Broken. Slapstick, Comedy, and Black Humor — Sammlung Goetz at Haus der Kunst

Exhibition, from

This exhibition is closed.


Exhibition overview

Schadenfreude is a fundamental human emotion. The slapstick, comedy and black humor genres developed in the entertainment and film industries as a way for people to laugh with impunity at the misfortune of others. Slapstick is a special form of comedy that requires little dialogue. It entices viewers to laugh at things that are viewed from a different vantage point, one that is often anything but funny.

The seventh exhibition of the series Sammlung Goetz at Haus der Kunst brings together fourteen media artworks that explore and, often intentionally, cross these boundaries. Breaking taboos is a popular strategy used in the visual arts as a way to move viewers emotionally, thereby allowing socially relevant topics and issues to be addressed at a more immediate level. Works such as Olaf Breuning's First or Nathalie Djurberg's Hungry Hungry Hippos clearly demonstrate that many situations are amusing only to a selected group of viewers. This kind of humor, which also occurs in ordinary life, largely feeds off the kind of cruelty and oppression that comes to the fore in these works.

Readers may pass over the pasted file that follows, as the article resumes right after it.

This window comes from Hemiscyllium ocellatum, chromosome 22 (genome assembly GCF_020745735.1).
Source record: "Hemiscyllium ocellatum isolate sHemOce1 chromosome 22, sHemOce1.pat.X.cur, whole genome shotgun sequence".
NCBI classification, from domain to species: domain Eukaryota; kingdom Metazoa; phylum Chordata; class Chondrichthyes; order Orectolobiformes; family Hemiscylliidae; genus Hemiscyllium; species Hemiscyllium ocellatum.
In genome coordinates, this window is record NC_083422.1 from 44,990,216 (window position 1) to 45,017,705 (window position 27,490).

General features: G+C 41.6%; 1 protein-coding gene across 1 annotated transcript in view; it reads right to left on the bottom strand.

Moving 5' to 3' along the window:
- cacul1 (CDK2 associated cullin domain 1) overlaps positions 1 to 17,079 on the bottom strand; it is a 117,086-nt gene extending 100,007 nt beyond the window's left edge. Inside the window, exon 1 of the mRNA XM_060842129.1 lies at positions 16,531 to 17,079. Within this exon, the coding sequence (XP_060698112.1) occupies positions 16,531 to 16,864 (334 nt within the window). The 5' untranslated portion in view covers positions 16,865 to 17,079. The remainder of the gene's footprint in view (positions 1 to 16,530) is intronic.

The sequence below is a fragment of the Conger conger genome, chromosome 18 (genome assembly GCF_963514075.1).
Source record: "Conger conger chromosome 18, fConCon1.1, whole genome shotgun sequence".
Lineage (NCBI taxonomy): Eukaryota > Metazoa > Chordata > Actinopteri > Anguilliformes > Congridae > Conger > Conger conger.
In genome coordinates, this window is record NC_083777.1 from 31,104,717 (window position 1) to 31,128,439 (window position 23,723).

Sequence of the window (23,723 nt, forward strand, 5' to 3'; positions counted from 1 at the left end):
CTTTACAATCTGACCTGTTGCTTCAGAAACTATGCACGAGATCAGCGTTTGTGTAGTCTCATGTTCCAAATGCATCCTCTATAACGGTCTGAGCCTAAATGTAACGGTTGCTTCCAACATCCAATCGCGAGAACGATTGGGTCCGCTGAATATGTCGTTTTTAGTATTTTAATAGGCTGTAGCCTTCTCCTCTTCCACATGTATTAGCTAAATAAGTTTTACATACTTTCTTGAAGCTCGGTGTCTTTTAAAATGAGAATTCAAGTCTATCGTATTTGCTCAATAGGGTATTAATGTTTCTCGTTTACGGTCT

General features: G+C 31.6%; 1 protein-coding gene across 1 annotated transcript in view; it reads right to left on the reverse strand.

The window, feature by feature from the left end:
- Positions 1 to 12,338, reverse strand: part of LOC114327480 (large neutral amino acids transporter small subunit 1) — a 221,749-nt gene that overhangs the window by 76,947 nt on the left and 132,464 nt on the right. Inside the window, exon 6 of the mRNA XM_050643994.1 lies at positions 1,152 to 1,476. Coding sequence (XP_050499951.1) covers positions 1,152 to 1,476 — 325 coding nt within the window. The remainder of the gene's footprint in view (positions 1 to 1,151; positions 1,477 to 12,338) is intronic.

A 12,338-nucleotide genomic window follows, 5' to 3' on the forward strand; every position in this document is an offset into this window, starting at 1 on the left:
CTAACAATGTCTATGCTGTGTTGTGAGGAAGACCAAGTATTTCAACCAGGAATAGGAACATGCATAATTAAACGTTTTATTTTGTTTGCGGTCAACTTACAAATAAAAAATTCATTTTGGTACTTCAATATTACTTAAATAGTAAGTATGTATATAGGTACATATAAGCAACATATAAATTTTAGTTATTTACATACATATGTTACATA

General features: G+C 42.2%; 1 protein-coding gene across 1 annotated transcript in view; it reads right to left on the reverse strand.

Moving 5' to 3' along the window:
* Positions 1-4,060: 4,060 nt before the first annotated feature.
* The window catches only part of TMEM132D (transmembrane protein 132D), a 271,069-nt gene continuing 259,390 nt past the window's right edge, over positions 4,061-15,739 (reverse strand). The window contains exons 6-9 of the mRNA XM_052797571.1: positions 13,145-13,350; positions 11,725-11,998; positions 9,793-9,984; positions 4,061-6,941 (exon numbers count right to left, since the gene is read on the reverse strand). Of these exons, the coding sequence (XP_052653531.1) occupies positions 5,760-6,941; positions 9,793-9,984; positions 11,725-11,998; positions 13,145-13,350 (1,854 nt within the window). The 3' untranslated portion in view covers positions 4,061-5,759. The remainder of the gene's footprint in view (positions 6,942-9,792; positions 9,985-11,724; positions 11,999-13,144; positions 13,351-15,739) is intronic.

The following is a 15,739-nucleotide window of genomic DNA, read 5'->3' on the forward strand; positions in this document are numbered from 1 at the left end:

The exhibition's title "Broken" refers to Tony Oursler's eponymous video installation in which a male doll's head is stuck between two chairs. Although plaid fabric merely suggests a body, the situation appears very lifelike because a real person's facial expressions are projected onto the doll's face. It is unclear how the man has gotten into this predicament; one only sees strange grimaces emitting odd sounds. Even Sigmund Freud explored humor's psychological relief. But how far is too far when political, moral, and religious feelings are hurt?  

The exhibition presents works by Pawel Althamer, Francis Alÿs, John Bock, Olaf Breuning, Nathalie Djurberg, Peter Fischli & David Weiss, Rodney Graham, Mike Kelley, Jochen Kuhn, Mirko Martin, Paul Pfeiffer, Robin Rhode and Julian Rosefeldt.

Supported by